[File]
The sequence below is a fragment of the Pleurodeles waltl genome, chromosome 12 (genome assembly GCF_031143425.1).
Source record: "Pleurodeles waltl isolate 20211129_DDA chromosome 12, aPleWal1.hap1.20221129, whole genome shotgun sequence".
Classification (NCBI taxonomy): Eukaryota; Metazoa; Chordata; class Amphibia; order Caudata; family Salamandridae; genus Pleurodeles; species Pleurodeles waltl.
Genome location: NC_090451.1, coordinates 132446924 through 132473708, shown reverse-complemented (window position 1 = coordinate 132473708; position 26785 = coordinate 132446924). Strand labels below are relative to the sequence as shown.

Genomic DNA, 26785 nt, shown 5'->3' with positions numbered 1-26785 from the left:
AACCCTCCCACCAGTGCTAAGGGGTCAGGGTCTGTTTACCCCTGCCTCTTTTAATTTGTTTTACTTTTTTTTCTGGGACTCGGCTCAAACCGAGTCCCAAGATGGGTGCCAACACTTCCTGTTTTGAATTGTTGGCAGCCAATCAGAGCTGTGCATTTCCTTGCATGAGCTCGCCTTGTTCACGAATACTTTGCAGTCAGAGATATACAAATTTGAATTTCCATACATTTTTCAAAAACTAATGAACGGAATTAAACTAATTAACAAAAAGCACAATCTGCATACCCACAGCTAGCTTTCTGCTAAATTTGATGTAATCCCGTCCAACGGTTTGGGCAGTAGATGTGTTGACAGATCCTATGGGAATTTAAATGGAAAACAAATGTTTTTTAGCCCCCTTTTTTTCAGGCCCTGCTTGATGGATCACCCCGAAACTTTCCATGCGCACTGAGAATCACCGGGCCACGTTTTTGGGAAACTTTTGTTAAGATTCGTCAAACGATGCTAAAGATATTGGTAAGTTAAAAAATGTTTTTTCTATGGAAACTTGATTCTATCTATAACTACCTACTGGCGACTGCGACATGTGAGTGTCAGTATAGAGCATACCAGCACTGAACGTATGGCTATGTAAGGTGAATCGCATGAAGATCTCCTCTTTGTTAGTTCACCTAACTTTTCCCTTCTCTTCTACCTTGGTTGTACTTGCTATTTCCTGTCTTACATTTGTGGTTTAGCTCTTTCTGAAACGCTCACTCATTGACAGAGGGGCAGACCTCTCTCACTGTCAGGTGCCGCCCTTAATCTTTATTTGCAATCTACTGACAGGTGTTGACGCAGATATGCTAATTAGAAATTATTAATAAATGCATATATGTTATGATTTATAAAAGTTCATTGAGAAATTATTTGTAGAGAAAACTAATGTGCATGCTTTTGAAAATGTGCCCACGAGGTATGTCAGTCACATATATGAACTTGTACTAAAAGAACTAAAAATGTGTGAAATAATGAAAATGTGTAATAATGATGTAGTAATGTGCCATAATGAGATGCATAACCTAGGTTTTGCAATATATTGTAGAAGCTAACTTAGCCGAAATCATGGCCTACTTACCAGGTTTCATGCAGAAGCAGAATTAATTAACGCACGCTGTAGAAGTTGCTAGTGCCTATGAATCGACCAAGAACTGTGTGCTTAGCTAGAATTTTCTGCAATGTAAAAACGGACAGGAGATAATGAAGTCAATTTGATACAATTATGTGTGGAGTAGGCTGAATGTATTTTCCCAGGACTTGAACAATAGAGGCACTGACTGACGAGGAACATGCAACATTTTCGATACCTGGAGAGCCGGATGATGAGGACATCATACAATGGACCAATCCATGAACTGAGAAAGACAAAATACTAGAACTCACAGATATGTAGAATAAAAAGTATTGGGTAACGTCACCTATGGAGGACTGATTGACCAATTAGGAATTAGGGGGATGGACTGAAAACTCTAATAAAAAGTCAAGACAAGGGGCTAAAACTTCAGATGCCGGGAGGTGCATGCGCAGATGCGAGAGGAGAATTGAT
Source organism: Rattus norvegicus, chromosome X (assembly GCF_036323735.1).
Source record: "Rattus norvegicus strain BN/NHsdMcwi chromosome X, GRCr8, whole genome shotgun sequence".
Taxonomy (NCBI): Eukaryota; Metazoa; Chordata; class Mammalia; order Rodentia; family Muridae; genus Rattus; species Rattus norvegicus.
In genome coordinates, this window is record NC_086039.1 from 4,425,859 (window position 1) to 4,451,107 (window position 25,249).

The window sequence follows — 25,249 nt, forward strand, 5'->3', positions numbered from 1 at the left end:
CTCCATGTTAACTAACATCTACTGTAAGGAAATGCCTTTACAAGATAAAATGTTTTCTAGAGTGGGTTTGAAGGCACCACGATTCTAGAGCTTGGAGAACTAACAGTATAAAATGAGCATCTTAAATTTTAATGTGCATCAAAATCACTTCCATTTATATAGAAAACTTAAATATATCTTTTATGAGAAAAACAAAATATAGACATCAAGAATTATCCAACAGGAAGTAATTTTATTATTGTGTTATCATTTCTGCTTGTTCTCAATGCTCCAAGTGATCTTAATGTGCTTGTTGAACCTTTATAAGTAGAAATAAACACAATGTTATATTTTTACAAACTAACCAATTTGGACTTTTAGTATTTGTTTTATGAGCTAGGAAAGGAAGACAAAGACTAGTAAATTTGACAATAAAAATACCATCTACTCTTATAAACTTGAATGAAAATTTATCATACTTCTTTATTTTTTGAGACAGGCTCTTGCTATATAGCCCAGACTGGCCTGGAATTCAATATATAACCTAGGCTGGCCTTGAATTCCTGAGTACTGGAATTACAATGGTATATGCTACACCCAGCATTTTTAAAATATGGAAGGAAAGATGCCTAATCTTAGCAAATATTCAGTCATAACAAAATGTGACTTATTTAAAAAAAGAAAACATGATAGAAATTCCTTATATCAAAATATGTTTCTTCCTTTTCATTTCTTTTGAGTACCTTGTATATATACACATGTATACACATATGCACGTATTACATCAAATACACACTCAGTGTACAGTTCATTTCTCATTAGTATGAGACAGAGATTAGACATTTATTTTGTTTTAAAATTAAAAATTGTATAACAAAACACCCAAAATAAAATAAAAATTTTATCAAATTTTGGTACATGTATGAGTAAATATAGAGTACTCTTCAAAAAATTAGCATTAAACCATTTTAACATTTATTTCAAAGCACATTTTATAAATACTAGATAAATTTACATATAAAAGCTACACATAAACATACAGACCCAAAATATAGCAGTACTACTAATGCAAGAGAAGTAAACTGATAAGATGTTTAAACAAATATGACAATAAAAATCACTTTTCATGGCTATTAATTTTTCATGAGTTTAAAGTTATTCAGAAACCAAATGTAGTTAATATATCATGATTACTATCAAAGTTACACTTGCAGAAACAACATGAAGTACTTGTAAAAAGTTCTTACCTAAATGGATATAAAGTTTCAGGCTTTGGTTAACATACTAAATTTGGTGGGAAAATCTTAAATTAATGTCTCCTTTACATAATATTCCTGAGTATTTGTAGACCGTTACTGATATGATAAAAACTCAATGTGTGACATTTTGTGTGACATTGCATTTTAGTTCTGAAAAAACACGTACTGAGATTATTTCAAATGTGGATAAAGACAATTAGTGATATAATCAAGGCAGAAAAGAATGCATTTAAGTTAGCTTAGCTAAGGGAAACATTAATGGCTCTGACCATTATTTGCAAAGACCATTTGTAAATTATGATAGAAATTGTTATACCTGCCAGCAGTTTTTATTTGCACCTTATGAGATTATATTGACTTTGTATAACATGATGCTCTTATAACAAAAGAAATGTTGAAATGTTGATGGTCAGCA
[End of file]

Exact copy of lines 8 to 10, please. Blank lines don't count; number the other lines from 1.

Source record: "Rattus norvegicus strain BN/NHsdMcwi chromosome X, GRCr8, whole genome shotgun sequence".
Taxonomy (NCBI): Eukaryota; Metazoa; Chordata; class Mammalia; order Rodentia; family Muridae; genus Rattus; species Rattus norvegicus.
In genome coordinates, this window is record NC_086039.1 from 4,425,859 (window position 1) to 4,451,107 (window position 25,249).